“People need to understand that the revenue collected is the same money that we invest back into infrastructure development.”

Ndobe said municipalities across the province are owed large sums of money for services and sometimes attempts to recover those debts are unsuccessful.

Sharing a bit of history about the culture of non-payment for services, Ndobe said it stems from the late eighties and early nineties, when people boycotted paying for services in order to collapse the then government. He said that unfortunately this has continued in the democratic dispensation and people think it is acceptable not to pay.

“It’s simply not sustainable for municipalities … We must do more, as authorities, to educate people about the importance of paying.”

He said what is also frustrating is that some of those who owe the municipalities are businesses that continue to make profits.

“When it comes to businesses you don’t expect them not to pay so we must enforce our bylaws and cut the services where we have to. But we must make them aware of the implications of not paying.”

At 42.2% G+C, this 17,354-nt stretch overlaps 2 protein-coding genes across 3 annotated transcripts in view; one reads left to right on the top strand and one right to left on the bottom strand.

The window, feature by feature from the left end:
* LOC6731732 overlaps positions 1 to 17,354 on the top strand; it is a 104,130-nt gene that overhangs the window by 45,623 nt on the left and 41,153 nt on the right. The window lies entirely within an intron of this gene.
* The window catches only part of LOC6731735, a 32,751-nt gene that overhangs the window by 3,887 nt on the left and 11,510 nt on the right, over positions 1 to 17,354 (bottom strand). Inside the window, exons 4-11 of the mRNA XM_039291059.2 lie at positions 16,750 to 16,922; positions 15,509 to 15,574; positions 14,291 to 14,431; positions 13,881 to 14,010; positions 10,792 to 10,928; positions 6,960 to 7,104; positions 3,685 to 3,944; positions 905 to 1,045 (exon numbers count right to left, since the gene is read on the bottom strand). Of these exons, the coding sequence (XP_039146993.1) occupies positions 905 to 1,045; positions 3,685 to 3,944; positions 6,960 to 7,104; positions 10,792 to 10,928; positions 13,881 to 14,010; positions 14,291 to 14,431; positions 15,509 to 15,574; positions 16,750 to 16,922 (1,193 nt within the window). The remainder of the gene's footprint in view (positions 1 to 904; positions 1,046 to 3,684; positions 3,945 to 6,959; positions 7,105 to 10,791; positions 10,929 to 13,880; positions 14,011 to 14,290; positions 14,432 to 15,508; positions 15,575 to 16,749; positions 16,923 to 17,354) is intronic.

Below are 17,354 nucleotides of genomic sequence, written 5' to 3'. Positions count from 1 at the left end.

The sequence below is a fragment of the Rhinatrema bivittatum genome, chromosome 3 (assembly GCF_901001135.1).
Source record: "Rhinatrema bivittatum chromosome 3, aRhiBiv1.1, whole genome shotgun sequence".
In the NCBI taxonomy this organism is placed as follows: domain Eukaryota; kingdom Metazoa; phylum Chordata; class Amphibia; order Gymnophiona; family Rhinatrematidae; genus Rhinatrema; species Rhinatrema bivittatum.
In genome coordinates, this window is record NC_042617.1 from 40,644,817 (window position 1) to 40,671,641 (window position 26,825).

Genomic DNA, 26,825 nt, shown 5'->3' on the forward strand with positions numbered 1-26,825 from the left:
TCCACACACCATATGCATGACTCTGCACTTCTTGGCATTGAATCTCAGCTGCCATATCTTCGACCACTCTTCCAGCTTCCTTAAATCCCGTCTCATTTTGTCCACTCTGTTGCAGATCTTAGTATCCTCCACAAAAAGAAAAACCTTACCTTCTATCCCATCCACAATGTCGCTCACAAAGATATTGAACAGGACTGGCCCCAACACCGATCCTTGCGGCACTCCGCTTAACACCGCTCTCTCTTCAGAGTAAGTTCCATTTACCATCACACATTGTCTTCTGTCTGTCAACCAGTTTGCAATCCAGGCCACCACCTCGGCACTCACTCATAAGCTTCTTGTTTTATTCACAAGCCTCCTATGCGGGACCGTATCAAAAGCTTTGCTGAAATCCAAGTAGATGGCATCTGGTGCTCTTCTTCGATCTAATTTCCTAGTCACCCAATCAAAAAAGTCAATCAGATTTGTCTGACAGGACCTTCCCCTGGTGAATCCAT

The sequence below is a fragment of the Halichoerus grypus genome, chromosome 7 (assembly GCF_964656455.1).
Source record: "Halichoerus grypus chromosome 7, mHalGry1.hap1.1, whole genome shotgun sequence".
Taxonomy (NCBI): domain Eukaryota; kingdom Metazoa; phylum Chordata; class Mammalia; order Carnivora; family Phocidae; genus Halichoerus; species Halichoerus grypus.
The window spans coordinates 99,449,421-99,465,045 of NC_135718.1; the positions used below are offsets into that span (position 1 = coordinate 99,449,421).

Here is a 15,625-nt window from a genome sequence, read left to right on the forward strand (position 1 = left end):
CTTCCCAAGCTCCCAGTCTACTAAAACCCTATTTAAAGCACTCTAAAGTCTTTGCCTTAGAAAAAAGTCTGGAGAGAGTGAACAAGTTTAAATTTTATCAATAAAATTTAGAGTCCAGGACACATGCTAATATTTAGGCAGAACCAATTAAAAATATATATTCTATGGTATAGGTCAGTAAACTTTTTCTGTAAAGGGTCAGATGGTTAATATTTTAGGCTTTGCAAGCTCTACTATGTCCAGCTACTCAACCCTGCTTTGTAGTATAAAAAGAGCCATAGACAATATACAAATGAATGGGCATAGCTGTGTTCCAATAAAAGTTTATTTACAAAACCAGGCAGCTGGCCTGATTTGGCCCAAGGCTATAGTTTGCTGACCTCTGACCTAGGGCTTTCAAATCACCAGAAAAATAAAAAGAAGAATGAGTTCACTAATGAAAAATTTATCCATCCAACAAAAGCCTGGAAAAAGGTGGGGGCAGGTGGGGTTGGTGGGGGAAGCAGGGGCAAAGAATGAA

He said it is easier for local municipalities that are electricity service providers to cut off power but the district municipalities are not allowed to disconnect water because it is a basic service.

Ndobe said that he understands that one of the reasons some people do not pay is unaffordability, so the indigent registers, especially in the rural areas, are long. This puts pressure on municipalities to update their data regularly to ensure that they are billing the right people.

“The problem that you find is that some of those who are indigent don’t want to come forward so that they can be registered, but this is another challenge on its own.”

WATER LOSSES

Municipalities must not let up on the war on water leaks and must continue to ensure the reduction of non-revenue water. Ndobe said with the drought persisting, every drop of water counts.

“We have dams that are drying up and where there is water, the levels are too low. Even in rivers the water levels are down. It’s even worse in the areas where we are using boreholes because water tables are down so they dry up and those [water] schemes become dysfunctional.”